Tim Siglin: Okay, very good. What other things do you sort of see as trends in the industry?

Gustav Vik: More and more bigger quality assets in terms of video and the event of the whole social networks including people like Snapchat today, definitely is changing how the video is consumed.

Tim Siglin: An app is sort of a VOD model. That's what they've gone with. You had Vine, which Twitter of course has dropped. Of course you've got Facebook Live where it's live and then it's turned into a VOD asset. Do you see the trend toward more live content or bigger libraries of VOD content?

Gustav Vik: Live is out there, but I think the question is, who has a content that's valuable to stream to a large amount of people?

Tim Siglin: Obviously your edge-caching model benefits by larger VOD libraries so it means that regardless of the number of assets you can still maintain that low latency.

Gustav Vik: If you think of, like in OTT where everybody can decide on when to start their viewing habits. It's not a broadcast where you have 10,000 to 1 or whatever the number is, now you're 1 to 1 or 2 to 1. It creates a different level of complexity.

Tim Siglin: Do you, from your caching standpoint, feel like you'll be able to handle more long tail content there as well, so allowing a library to continue to grow as opposed to paring it back at the edge just to the most recent videos?

Gustav Vik: The caching model is built on people, having content that people are really interested in, so it’s a consumption decision. If people want to see the content, then the content will exist as far out on the edge as possible. Content that is not interested, take my Facebook page. How many people want to look at that? It's all about the desirable ...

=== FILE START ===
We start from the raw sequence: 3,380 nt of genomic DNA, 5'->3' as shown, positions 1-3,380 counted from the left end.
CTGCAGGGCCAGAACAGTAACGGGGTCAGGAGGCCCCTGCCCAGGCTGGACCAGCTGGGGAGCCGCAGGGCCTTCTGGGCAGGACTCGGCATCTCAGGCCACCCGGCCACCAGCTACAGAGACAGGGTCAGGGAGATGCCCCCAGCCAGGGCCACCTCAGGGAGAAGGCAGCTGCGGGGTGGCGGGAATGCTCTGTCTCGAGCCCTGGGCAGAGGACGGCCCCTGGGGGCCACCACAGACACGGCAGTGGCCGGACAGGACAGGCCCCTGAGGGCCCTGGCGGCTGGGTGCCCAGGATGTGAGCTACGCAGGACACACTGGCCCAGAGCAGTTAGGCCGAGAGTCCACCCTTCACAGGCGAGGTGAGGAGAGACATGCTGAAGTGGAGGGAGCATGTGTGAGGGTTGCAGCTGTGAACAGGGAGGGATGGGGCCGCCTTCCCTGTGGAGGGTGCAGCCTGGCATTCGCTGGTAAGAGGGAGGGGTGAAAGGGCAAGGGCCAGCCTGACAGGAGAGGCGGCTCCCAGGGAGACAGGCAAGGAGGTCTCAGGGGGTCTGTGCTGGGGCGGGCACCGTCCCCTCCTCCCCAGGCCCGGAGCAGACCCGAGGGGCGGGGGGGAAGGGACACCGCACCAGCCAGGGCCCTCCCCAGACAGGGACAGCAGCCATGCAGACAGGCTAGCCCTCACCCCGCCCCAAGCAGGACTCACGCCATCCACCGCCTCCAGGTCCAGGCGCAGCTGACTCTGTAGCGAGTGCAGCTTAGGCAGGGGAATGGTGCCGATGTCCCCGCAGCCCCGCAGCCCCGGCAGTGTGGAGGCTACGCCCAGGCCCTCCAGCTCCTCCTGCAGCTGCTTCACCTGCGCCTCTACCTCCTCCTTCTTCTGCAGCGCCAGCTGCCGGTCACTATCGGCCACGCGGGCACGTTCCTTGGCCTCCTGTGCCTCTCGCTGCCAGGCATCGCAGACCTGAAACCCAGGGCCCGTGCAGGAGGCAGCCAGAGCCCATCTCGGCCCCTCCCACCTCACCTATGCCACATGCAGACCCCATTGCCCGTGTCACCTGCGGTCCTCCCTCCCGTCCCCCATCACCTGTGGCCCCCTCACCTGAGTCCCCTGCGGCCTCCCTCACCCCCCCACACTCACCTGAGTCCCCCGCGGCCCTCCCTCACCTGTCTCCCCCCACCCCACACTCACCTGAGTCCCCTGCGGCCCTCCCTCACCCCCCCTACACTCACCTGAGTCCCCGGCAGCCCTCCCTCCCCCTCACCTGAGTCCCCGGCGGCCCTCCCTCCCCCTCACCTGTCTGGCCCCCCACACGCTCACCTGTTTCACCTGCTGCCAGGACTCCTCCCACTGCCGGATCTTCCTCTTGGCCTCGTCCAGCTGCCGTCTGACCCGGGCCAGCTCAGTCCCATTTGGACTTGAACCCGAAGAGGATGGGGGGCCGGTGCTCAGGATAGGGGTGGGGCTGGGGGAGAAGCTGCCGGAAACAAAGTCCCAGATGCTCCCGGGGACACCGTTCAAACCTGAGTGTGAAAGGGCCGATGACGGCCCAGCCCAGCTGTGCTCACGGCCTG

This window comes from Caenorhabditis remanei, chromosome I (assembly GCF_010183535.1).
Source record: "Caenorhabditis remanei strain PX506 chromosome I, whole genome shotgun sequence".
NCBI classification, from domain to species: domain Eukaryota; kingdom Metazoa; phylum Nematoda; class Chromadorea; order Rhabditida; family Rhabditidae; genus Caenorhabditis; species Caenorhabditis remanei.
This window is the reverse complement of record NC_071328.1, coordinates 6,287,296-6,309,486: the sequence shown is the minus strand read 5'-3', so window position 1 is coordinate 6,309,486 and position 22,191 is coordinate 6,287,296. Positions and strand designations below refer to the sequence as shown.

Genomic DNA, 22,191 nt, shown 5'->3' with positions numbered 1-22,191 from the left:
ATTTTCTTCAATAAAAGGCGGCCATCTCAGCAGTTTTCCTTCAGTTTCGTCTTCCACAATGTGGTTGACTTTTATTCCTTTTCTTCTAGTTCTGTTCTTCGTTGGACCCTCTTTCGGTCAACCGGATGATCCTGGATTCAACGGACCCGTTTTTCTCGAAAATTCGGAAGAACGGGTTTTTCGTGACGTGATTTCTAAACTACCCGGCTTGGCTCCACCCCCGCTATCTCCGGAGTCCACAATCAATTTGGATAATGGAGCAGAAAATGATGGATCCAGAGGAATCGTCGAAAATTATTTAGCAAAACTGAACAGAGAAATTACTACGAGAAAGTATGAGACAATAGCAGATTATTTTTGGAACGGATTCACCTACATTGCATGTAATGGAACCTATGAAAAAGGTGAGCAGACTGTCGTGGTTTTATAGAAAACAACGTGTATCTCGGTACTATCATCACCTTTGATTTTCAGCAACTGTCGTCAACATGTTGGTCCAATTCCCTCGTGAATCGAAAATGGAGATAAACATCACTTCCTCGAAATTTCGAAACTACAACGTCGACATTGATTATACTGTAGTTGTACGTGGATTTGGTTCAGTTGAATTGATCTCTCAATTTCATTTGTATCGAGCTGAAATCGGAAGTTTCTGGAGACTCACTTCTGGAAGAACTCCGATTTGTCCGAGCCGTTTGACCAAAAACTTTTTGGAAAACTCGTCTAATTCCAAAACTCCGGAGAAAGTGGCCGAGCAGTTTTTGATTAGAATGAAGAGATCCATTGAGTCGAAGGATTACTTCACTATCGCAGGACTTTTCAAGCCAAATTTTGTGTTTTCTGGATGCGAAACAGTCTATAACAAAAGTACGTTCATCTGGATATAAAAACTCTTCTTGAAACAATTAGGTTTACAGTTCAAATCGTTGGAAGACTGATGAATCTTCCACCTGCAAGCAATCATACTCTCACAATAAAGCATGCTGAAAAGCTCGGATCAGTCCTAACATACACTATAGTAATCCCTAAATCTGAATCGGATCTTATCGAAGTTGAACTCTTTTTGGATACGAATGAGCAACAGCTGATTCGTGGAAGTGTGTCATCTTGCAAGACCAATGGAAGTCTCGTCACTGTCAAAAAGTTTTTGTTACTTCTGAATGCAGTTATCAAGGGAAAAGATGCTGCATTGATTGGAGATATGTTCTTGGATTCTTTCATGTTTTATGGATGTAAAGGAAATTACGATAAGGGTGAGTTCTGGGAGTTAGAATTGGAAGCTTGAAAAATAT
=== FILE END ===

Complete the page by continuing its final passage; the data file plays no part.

Tim Siglin: The popularity and desirability of the content. All right, very good.

Gustav Vik: You could have celebrities and their content. There's a lot of people who want to see it, so its will be cached and ...

Tim Siglin: To wrap up, are there any other products that you all are launching that are of interest to Streaming Media's listeners and viewers?

Gustav Vik: We introduced a new product. It's called Ad Block Override. What we're trying to do is to recapture the lost revenues that publishers are losing by the pretty significant popularity of ad blockers. We try to monitor--one, we abide by the IAB's guidelines on how to deal with ad blockers, but we're trying to help the publishers monetize their content by giving them different options in terms of which ads to override or what blocking to override, what messages to give in terms of, "Please white-list our site, etc."

Tim Siglin: Right, exactly. This will be server-side override or server-side ad insertion?

Gustav Vik: Yes, but it will sit at the edge of the network using our application logic. For some clients this could be very significant.

Tim Siglin: Okay, good. Again, Gustav, thank you for being with us and this is Almost Live at Streaming Media West 2016.